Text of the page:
In 1966, a new line was built on a more direct route from Penong Junction near Ceduna to Kevin. This new line plus the spur from Kowulka to Kevin then became the main line to Penong, and the original line was closed from Wandana to Kowulka.[18][19]

The last grain train from Penong operated on 3 March 1997 and the line from Kevin to Penong is now closed. Gypsum continues to be transported from the Lake MacDonnell mine to Thevenard.[18]

In 1984–85 a fleet of former iron ore hoppers from the North Australia Railway replaced the previous SAR 4-wheel wagons in the gypsum traffic.[18]

Iron ore[edit]

With the prospective development of iron ore traffic, a new port at Sheep Hill north of Tumby Bay has been mooted. This would require a 27-kilometre branchline from Ungarra and upgrading of the remaining track.[20]

See also[edit]

References[edit]

  1. ^ "Property Location Browser". Government of South Australia. 
  2. ^ "Viterra storage and handling network" (PDF). Careers. Viterra. p. 4. Retrieved 19 June 2017. 
  3. ^ "Eyre Peninsula Lines" (PDF). SA Track & Signal. Retrieved 5 March 2016. 
  4. ^ The Port Lincoln Railway Act 1905 No. 882, Government Printer, 2011-05-16, retrieved 13 August 2015 
  5. ^ The Port Lincoln Railway Extension Act 1907 No. 932, Government Printer, 2011-05-16, retrieved 13 August 2015 
  6. ^ The Port Lincoln Railway Extension Act 1909 No. 985, Government Printer, 2011-05-16, retrieved 13 August 2015 
  7. ^ The Mount Hope Railway Act 1912 No. 1094, Government Printer, 2011-06-24, retrieved 13 August 2015 
  8. ^ "MOUNT HOPE TO TALIA RAILWAY.". The Advertiser. Adelaide. 19 September 1923. p. 12. Retrieved 13 August 2015 – via National Library of Australia. 
  9. ^ Kapinnie and Mount Hope Railway Discontinuance Act, 1966, No. 11, Government Printer, 2011-05-24, retrieved 13 August 2015 
  10. ^ "Railfan Information". Retrieved 13 August 2015.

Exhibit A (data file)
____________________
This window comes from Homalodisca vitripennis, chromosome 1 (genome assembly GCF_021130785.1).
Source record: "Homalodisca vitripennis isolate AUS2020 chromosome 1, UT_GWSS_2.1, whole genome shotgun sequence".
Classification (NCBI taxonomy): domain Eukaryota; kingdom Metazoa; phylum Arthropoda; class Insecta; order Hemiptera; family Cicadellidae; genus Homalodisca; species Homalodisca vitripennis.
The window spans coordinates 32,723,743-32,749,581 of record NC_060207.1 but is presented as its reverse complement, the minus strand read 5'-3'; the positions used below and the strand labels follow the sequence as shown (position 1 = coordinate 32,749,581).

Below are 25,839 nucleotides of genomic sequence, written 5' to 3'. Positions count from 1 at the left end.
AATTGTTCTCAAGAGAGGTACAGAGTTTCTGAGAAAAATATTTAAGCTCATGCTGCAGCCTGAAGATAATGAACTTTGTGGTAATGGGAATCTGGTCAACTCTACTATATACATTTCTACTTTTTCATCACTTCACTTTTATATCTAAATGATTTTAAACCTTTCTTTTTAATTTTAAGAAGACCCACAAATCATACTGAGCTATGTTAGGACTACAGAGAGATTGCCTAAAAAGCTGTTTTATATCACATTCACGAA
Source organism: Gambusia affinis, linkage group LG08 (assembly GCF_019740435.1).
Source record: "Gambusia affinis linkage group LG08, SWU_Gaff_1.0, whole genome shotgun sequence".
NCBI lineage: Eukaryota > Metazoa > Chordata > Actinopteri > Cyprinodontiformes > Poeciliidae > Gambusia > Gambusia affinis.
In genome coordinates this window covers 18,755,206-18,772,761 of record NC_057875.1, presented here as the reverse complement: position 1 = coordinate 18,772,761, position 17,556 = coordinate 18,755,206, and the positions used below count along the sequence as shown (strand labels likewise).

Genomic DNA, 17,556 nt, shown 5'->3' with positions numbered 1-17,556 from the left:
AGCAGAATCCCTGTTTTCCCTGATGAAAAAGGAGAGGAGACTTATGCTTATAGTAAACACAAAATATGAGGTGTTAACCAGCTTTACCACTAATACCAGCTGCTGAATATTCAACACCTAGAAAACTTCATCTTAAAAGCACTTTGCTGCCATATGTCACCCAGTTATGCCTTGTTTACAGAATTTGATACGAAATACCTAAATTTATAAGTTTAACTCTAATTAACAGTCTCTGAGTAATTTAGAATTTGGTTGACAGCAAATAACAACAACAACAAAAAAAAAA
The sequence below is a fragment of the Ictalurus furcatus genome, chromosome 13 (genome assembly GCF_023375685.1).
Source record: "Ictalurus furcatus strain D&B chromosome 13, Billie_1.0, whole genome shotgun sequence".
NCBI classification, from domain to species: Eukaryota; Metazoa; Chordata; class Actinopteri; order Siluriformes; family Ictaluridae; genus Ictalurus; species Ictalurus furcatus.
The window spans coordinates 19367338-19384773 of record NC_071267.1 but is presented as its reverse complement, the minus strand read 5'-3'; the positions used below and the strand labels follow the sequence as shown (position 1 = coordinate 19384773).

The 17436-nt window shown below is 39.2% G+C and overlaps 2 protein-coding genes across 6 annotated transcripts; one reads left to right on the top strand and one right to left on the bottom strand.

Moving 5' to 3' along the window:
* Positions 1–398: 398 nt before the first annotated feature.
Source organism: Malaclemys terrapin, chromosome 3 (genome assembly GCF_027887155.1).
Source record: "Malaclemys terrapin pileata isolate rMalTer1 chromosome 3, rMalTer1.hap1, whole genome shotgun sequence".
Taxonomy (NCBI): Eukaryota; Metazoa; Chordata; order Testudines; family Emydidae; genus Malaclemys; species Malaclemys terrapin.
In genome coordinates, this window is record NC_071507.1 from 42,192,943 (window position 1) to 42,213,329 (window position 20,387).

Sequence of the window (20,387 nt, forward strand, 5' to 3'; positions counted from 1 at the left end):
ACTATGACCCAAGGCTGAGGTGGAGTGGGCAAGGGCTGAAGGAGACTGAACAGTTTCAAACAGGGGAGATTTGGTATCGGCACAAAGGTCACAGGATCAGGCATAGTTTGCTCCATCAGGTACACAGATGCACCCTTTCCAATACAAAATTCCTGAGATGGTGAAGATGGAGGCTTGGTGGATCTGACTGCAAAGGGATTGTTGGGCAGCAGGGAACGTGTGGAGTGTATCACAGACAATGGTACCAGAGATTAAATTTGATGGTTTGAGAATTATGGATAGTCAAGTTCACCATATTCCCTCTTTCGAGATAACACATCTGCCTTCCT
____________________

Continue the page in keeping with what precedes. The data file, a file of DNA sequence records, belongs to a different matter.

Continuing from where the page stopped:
11. ^ The Hundred of Solomon and Decres Bay Railways Act 1912 No. 1080, Government Printer, 2011-06-24, retrieved 12 August 2015 
  12. ^ The Hundred of Solomon and Decres Bay Railways Act 1913 No. 1142, Government Printer, 2011-06-24, retrieved 12 August 2015 
  13. ^ "CAPE THEVENARD.". The Chronicle. Adelaide. 13 December 1913. p. 74. Retrieved 13 August 2015 – via National Library of Australia. 
  14. ^ Wandana to Penong Railway Act 1917 No. 1292, Government Printer, 2011-06-24, retrieved 12 August 2015 
  15. ^ "SPUR RAILWAY LINE.". The Register. Adelaide. 7 November 1923. p. 11. Retrieved 13 August 2015 – via National Library of Australia. 
  16. ^ Kowulka Branch Railway Act, 1948, No. 37, Government Printer, 2011-05-24, retrieved 13 August 2015 
  17. ^ "KOWULKA RAILWAY TO BE FOR GENERAL USE.". West Coast Sentinel. Streaky Bay, SA. 18 May 1949. p. 6. Retrieved 13 August 2015 – via National Library of Australia. 
  18. ^ a b c "Kevin, South Australia". Railpage Australia. April 2012. Retrieved 13 August 2015. [user-generated source]
  19. ^ Thevenard to Kevin Railway Act, 1963, No. 9, Government Printer, 2011-05-24, retrieved 13 August 2015 
  20. ^ Sheep Hill - Eastern Eyre Export Port Facility Regional Development Australia

Further reading[edit]

  • Domagalski, A. L. (2001). Rail on Eyre. Port Lincoln, SA: Eyre Peninsula Railway Preservation Society. OCLC 222959387. 
  • Knife, Peter (2006). Peninsula Pioneer: A history of the railways of Eyre Peninsula and their role in the early settlement and development of the region. Wahroonga, N.S.W.: Peter Knife. ISBN 0975783505. 
  • Knife, Peter; Knife, Margaret (2007). Peninsula Memories: Stories of the railwaymen and women of Eyre Peninsula. Port Lincoln, SA: Peter J. Knife for the Eyre Peninsula Railway Preservation Society. ISBN 9780975783511. 
  • Knife, Peter (2013). Peninsula Pioneer Revisited: A history of the railways of Eyre Peninsula and their role in the settlement and development of the region. Port Lincoln, SA: Peter Knife. ISBN 9780975783535. 

External links[edit]

Media related to Eyre Peninsula Railway at Wikimedia Commons